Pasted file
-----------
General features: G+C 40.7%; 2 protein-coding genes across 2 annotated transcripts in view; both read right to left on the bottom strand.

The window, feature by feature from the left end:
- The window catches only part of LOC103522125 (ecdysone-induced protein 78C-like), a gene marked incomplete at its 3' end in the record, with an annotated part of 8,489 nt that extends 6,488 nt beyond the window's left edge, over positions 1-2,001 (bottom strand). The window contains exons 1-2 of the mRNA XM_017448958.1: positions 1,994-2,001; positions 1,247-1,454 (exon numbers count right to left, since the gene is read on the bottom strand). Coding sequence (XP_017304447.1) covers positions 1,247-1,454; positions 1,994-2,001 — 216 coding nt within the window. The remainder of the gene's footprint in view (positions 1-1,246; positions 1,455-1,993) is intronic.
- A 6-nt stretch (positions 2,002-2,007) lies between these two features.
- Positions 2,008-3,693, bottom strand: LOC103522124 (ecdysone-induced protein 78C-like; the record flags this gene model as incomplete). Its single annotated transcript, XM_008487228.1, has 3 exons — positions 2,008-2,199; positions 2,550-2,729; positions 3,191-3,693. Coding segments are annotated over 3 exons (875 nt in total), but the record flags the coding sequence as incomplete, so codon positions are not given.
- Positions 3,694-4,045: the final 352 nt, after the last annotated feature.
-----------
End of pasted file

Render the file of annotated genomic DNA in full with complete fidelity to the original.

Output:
General features: G+C 40.7%; 2 protein-coding genes across 2 annotated transcripts in view; both read right to left on the bottom strand.

The window, feature by feature from the left end:
- The window catches only part of LOC103522125 (ecdysone-induced protein 78C-like), a gene marked incomplete at its 3' end in the record, with an annotated part of 8,489 nt that extends 6,488 nt beyond the window's left edge, over positions 1-2,001 (bottom strand). The window contains exons 1-2 of the mRNA XM_017448958.1: positions 1,994-2,001; positions 1,247-1,454 (exon numbers count right to left, since the gene is read on the bottom strand). Coding sequence (XP_017304447.1) covers positions 1,247-1,454; positions 1,994-2,001 — 216 coding nt within the window. The remainder of the gene's footprint in view (positions 1-1,246; positions 1,455-1,993) is intronic.
- A 6-nt stretch (positions 2,002-2,007) lies between these two features.
- Positions 2,008-3,693, bottom strand: LOC103522124 (ecdysone-induced protein 78C-like; the record flags this gene model as incomplete). Its single annotated transcript, XM_008487228.1, has 3 exons — positions 2,008-2,199; positions 2,550-2,729; positions 3,191-3,693. Coding segments are annotated over 3 exons (875 nt in total), but the record flags the coding sequence as incomplete, so codon positions are not given.
- Positions 3,694-4,045: the final 352 nt, after the last annotated feature.